But the Tower of Babel isn’t just a fairy story. It was a real place - the City of Babylon, with its hanging gardens growing on a tower hundreds of feet high, was one of the seven wonders of the world. The peoples there didn't speak one language, but their masters were forging a common identity and a shared culture in a mighty new Empire which spanned the whole of the Middle-East. Yet by the time that this Bible story reached its final form, the Babylonian Empire had come crashing down. Was this God's judgement on the Babylonians' pride?
Our story from the New Testament understands God's will quite differently. The first Christians believed that God was calling all human beings to become part of one family, with Jesus as their leader and God as their father. They had no problem with everyone speaking the same language - in their case a simplified version of ancient Greek - and they were willing to adopt many other aspects of the shared culture in which Christianity began. It's against this background that Peter describes the Holy Spirit reversing the chaos of Babel and bringing people together, giving them a new shared understanding and a common allegiance to Jesus.
The Holy Spirit reunites the different nations of the Earth and also overcomes the biggest and oldest divide of all - the one between men and women. According to Peter and Paul, men are not from Mars and women are not from Venus. Instead we’re all one in Jesus. Peter reminds the astonished crowd that being filled with God's Spirit isn’t just a male thing. Even the Old Testament prophets had said, 'Your sons and daughters shall prophesy’!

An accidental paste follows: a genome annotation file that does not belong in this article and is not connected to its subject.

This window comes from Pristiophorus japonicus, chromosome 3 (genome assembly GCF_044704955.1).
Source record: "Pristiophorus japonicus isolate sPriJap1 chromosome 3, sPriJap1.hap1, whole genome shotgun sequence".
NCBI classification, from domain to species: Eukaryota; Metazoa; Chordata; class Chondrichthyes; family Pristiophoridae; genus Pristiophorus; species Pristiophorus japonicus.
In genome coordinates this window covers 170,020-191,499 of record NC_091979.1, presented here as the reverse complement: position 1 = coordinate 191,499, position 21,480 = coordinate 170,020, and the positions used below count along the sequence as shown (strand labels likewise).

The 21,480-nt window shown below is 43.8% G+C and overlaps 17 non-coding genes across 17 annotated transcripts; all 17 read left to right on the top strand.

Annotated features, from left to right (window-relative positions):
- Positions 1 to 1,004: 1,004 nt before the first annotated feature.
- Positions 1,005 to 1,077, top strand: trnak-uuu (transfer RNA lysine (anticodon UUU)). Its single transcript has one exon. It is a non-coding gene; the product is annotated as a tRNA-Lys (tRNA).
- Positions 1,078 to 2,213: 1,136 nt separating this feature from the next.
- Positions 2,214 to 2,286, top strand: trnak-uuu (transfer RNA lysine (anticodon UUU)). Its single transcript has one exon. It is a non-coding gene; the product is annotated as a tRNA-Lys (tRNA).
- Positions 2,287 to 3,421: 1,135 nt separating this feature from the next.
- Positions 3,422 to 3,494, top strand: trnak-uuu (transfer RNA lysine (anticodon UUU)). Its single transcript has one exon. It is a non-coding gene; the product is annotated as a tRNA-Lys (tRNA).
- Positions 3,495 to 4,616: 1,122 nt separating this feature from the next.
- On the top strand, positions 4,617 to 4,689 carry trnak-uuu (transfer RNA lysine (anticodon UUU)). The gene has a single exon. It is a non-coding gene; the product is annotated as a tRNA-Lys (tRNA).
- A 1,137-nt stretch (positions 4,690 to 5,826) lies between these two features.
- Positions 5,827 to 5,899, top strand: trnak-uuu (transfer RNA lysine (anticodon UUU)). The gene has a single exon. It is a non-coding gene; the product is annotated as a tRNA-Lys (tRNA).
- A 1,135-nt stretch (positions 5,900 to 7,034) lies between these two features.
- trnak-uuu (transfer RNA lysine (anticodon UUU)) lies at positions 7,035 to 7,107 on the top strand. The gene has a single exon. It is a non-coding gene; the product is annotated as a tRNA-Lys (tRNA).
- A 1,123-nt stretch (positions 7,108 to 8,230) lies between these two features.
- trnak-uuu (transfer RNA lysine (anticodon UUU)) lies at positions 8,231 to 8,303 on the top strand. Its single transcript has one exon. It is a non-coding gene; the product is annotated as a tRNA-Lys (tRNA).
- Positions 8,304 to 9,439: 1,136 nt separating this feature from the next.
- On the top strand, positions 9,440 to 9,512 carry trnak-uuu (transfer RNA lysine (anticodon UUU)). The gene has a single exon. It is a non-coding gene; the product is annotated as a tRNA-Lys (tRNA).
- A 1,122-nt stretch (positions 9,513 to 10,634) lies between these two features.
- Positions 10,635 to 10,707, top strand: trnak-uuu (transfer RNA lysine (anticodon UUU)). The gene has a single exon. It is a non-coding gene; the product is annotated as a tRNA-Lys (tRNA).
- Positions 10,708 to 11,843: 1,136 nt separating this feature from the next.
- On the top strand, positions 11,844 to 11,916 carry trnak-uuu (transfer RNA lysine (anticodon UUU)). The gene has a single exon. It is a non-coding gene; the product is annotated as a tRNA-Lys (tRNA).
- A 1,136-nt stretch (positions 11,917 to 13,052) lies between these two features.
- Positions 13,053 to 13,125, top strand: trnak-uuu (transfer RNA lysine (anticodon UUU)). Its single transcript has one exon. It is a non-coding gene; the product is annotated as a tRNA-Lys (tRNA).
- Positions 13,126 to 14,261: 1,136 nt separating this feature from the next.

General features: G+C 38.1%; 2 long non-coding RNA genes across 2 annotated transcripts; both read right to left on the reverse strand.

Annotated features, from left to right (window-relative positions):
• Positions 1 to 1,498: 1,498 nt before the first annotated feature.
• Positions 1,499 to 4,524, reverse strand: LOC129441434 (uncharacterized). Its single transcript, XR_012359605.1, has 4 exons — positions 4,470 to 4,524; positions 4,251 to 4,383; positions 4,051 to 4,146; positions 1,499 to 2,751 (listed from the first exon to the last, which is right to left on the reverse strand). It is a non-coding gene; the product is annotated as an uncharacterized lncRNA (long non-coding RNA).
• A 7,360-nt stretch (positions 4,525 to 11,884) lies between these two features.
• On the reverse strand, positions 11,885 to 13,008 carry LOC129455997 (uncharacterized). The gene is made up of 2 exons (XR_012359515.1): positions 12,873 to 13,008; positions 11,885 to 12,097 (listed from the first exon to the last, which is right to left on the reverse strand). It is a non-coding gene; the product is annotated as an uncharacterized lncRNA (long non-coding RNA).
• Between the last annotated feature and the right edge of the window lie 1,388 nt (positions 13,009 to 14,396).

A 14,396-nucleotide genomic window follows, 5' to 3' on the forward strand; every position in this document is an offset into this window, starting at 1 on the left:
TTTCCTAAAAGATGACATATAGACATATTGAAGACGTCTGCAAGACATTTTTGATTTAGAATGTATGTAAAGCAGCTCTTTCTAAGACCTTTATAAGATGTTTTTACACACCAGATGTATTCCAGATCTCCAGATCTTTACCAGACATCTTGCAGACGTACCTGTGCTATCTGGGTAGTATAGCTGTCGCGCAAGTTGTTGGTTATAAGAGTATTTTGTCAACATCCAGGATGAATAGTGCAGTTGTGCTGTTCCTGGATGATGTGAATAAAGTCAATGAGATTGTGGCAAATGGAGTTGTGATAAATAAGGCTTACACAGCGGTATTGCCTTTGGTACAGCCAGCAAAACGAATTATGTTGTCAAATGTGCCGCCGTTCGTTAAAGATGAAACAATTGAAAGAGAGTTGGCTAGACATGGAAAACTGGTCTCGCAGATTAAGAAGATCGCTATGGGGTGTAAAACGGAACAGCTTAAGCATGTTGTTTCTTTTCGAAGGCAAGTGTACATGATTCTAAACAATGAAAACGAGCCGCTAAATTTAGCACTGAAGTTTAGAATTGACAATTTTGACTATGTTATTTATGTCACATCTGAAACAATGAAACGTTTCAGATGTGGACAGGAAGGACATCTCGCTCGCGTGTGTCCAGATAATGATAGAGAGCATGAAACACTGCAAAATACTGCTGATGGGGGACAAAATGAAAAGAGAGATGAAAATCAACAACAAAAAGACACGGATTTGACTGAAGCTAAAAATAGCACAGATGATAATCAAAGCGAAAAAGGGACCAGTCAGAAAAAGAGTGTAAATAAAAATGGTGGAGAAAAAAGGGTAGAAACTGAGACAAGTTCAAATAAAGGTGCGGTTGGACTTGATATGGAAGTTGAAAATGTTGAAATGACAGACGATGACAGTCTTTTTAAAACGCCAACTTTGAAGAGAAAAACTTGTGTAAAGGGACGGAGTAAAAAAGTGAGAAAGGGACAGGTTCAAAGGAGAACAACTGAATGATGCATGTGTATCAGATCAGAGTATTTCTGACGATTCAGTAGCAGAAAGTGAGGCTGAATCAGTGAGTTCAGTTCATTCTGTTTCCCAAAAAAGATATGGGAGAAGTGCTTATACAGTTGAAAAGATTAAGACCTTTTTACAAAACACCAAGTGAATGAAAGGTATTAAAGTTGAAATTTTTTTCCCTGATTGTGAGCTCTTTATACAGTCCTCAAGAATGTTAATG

Other divisions are overcome in the Spirit, too - the inter-generational divide and the class divide. 'Young men shall see visions', and 'old men shall dream dreams', and God's Spirit will be poured out on handmaids and male servants, as well as on their masters and mistresses. It's all very inclusive and democratic. True harmony is being restored not by some global conspiracy against God but by his own Spirit.
The Spirit’s mission is about enabling the new unity of purpose which God wants all human beings to share. Do we feel that we’re all one big happy family? Do we share that vision of what God wants us to be? Do we celebrate the fact that everyone who calls on the name of the Lord shall be saved, no matter how they might differ from us in other ways, or are we still broken and divided?
Christians believe that the unity which the Spirit makes possible reflects God's own nature, for God is Himself in community. The New testament says that Jesus is in the Father, and the Father is in Him, and the Spirit of truth is their joint gift to the universe and to the human race.
Trinity Sunday’s Gospel reading, which is a very short one from John’s Gospel, chapter 16 and verse 12, attributes these words to Jesus:12“I still have many things to say to you… [and] 13When the Spirit of truth comes, he will guide you into all the truth; for he will not speak on his own, but will speak whatever he hears, and he will declare to you the things that are to come. 14He will glorify me, because he will take what is mine and declare it to you. 15All that the Father has is mine. For this reason I said that he will take what is mine and declare it to you.”